To summarize, the Mueller probe is rotten to the core. It’s been nearly a full year in existence and is no closer to finding evidence that Trump colluded with the Russians than he was when he started, and to date all he’s managed is a pair of guilty pleas based purely out of conduct during the investigation, with Flynn’s the most significant.
Understand that there was absolutely no underlying wrongdoing associated with Flynn’s guilty plea. As a member of the Trump transition team it was right and proper for him to communicate with his counterparts in foreign countries — whether Russian or otherwise. He was being spied upon by the intelligence community thanks to a FISA warrant issued, we assume, thanks to that Fusion GPS dossier being weaponized against Trump, and he was asked about things he said the FBI already had transcripts of. A perjury trap was set for Flynn and he fell into it. Just as Libby did when a different partisan Democrat prosecutor went fishing for process crimes after finding no underlying illegality.
This isn’t a banana republic, at least not yet. But it’ll become one on Trump’s watch if the president doesn’t act to put a stop to the runaway corruption in the Justice Department.
Here’s how to do that. First, Trump should pardon Flynn for the lie he admitted to the FBI, immediately. Only that, though — Flynn shouldn’t get a free pass for other things he’s done, like for example his Turkish escapades which might well bear further investigation.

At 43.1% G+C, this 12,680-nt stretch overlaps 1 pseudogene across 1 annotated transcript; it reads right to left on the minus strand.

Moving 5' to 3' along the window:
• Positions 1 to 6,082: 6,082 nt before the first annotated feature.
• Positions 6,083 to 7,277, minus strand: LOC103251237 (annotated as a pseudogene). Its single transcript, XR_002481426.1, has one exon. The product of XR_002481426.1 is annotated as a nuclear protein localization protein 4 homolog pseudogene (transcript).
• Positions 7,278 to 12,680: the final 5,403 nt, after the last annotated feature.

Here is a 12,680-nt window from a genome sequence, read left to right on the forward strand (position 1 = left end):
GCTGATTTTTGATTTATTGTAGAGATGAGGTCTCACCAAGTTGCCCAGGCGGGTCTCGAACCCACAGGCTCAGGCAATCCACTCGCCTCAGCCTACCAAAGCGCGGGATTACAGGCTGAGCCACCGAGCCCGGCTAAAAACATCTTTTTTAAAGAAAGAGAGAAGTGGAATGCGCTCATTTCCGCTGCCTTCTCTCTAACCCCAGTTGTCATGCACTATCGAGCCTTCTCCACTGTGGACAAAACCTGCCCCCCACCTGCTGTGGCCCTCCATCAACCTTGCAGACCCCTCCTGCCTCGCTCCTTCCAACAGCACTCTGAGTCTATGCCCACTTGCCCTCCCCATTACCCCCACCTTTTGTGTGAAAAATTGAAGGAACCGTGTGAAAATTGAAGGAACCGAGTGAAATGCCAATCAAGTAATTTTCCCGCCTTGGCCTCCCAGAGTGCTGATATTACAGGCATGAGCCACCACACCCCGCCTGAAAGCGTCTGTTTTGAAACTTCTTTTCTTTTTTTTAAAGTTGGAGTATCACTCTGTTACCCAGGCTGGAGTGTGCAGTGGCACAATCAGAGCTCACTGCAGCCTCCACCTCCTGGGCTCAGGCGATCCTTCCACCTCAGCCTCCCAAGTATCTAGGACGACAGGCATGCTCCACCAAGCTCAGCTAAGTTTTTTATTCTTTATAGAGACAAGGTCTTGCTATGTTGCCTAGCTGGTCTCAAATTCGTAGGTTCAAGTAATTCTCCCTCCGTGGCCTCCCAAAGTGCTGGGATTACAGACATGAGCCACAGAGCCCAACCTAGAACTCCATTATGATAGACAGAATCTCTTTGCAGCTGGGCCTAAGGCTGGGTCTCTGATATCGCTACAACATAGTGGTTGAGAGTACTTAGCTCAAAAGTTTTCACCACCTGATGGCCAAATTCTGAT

Next, Trump should see to it that Strzok and Weissmann, and a number of others on Mueller’s team who are clearly compromised — they’d be disqualified as jurors on any case involving the president as having conflicts, much less as investigators — are fired. Not tomorrow. Today. This minute.
And Trump should tell Mueller he has until Christmas to bring an indictment against someone for collusion with the Russians, or else he’s fired and his probe gets disbanded. This investigation can’t be open-ended, and it also can’t be allowed to be a perpetual motion impeachment machine — not because it’s bad for Trump, but because it is poisonous to American democracy that this witch hunt might go on while the same people involved in it were actively at work exonerating Clinton.
Trump should also fire assistant Attorney General Rod Rosenstein and assistant FBI director Andrew McCabe, both of whom are hopelessly compromised as well, and conduct a top-down review of FBI and DOJ personnel to rid those agencies of the partisan political corruption that clearly pervades them.
There can now be no mistake about the legitimacy of the Deep State coup against Trump his supporters have claimed. It’s real. The question now is what the president is going to do about it. The Democrats will use the 2018 midterm elections as a public referendum on whether they’re to be given the political power to impeach the president, and Mueller’s probe is nothing more than an effort to legitimize that naked grasp at the brass ring. Trump may have been practicing a bit of a rope-a-dope to smoke out just how empty this “collusion” narrative has been, but we’re past that now. Now it’s time to end the circus and turn out the clowns.
Enough already. Get rid of these people.